From planning to completion, the project took about two months, with the installation itself lasting four to five weeks. A crew of up to eight people worked on the 3,000 square foot space during that time.

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Rock drills and paving breakers are available in hydraulic, gas, or pneumatic (air-powered) models. This rock drill, Skidril's HD20, is hydraulic powered and equivalent to a 55 pound air drill.


In areas like Thousand Oaks, Calif., excavation for a job can be complicated by extremely rocky terrain. Go Pavers' project manager Kobi Dan joked about having to use dynamite to break up the rocks at this residence, but in reality, an air breaker was used. Dan described it as a jackhammer powered by an air compressor.

Air powered rock breakers emerged in the mid-1800s as a safer solution to gunpowder rock blasting and a more efficient method than steam powered rock drills. Naturally, pneumatic drills have come a long way in the last 160 years.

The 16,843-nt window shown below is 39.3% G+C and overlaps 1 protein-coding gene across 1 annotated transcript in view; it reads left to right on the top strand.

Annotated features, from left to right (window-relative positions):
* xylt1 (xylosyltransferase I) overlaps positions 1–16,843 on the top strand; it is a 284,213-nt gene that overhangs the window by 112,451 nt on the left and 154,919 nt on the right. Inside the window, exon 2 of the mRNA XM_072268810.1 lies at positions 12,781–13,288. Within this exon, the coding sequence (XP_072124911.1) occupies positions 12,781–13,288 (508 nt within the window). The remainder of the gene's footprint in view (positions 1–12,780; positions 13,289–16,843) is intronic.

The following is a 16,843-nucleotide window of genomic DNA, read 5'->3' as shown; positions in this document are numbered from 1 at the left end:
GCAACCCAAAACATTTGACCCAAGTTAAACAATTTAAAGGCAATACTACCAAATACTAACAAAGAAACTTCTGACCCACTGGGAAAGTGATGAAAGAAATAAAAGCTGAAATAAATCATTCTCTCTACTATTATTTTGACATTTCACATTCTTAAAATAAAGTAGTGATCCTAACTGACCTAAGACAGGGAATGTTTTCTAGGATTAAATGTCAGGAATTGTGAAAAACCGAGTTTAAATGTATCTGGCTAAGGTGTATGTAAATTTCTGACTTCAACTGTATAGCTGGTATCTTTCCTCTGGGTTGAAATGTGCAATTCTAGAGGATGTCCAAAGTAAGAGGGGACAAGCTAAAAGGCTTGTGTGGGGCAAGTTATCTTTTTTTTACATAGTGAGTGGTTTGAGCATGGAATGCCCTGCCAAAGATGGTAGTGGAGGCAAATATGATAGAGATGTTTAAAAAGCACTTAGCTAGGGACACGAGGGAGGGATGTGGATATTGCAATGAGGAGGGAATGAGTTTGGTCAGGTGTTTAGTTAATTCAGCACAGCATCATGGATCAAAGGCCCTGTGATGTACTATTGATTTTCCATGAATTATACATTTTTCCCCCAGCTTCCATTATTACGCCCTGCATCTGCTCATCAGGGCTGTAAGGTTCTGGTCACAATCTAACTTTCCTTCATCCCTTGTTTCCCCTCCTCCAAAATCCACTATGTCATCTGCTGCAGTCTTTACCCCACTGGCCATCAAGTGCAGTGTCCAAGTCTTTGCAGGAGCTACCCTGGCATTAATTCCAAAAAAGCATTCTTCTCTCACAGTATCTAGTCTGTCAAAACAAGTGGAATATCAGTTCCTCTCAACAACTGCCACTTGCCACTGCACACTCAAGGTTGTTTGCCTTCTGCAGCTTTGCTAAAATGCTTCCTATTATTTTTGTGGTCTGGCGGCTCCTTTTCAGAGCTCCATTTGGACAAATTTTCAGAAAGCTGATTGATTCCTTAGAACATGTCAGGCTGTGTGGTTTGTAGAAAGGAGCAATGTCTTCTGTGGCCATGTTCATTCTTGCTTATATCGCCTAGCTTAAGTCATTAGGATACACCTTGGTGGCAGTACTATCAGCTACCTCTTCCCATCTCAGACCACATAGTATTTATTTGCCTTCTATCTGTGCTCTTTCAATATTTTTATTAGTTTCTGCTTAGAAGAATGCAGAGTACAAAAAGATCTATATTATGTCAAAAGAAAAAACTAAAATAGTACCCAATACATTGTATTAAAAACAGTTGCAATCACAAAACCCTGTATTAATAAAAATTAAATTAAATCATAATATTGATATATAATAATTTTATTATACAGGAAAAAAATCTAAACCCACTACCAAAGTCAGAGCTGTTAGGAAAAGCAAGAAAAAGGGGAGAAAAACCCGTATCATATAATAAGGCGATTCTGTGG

Air breakers can run off of compressors as small as 20 cubic feet per minute and go even as high as 120 cfm. Units with smaller compressors weigh less than 10 pounds, while higher-powered models can weigh more than 60 pounds.

They can be used to break concrete, asphalt, or, as demonstrated by the Go Pavers team, rocky terrain to allow installation of retaining wall footing.







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June 22, 2017, 11:59 pm PDT

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Last Updated 06-19-17